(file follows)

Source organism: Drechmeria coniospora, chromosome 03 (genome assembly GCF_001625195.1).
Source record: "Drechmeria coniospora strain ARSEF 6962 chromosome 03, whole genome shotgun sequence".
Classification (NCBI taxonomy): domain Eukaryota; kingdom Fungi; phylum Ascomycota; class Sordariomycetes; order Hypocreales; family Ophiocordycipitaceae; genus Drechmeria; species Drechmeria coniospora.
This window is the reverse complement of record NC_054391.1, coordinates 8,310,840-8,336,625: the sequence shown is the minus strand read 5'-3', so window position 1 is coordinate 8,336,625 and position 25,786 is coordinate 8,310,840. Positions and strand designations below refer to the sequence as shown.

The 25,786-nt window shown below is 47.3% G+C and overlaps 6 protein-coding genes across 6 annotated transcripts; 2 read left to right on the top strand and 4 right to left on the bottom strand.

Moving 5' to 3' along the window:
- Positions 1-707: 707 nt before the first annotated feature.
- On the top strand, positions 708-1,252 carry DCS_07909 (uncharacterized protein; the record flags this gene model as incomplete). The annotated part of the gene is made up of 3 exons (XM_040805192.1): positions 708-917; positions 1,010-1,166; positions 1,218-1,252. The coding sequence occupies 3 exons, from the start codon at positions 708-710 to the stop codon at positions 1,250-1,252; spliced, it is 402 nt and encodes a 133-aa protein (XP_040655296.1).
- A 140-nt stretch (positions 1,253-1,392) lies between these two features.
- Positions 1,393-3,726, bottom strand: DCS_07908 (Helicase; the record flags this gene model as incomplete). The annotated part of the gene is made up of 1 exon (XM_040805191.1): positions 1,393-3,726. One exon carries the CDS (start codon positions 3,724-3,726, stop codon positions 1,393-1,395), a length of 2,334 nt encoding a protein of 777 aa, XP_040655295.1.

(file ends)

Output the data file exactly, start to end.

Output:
Source organism: Drechmeria coniospora, chromosome 03 (genome assembly GCF_001625195.1).
Source record: "Drechmeria coniospora strain ARSEF 6962 chromosome 03, whole genome shotgun sequence".
Classification (NCBI taxonomy): domain Eukaryota; kingdom Fungi; phylum Ascomycota; class Sordariomycetes; order Hypocreales; family Ophiocordycipitaceae; genus Drechmeria; species Drechmeria coniospora.
This window is the reverse complement of record NC_054391.1, coordinates 8,310,840-8,336,625: the sequence shown is the minus strand read 5'-3', so window position 1 is coordinate 8,336,625 and position 25,786 is coordinate 8,310,840. Positions and strand designations below refer to the sequence as shown.

The 25,786-nt window shown below is 47.3% G+C and overlaps 6 protein-coding genes across 6 annotated transcripts; 2 read left to right on the top strand and 4 right to left on the bottom strand.

Moving 5' to 3' along the window:
- Positions 1-707: 707 nt before the first annotated feature.
- On the top strand, positions 708-1,252 carry DCS_07909 (uncharacterized protein; the record flags this gene model as incomplete). The annotated part of the gene is made up of 3 exons (XM_040805192.1): positions 708-917; positions 1,010-1,166; positions 1,218-1,252. The coding sequence occupies 3 exons, from the start codon at positions 708-710 to the stop codon at positions 1,250-1,252; spliced, it is 402 nt and encodes a 133-aa protein (XP_040655296.1).
- A 140-nt stretch (positions 1,253-1,392) lies between these two features.
- Positions 1,393-3,726, bottom strand: DCS_07908 (Helicase; the record flags this gene model as incomplete). The annotated part of the gene is made up of 1 exon (XM_040805191.1): positions 1,393-3,726. One exon carries the CDS (start codon positions 3,724-3,726, stop codon positions 1,393-1,395), a length of 2,334 nt encoding a protein of 777 aa, XP_040655295.1.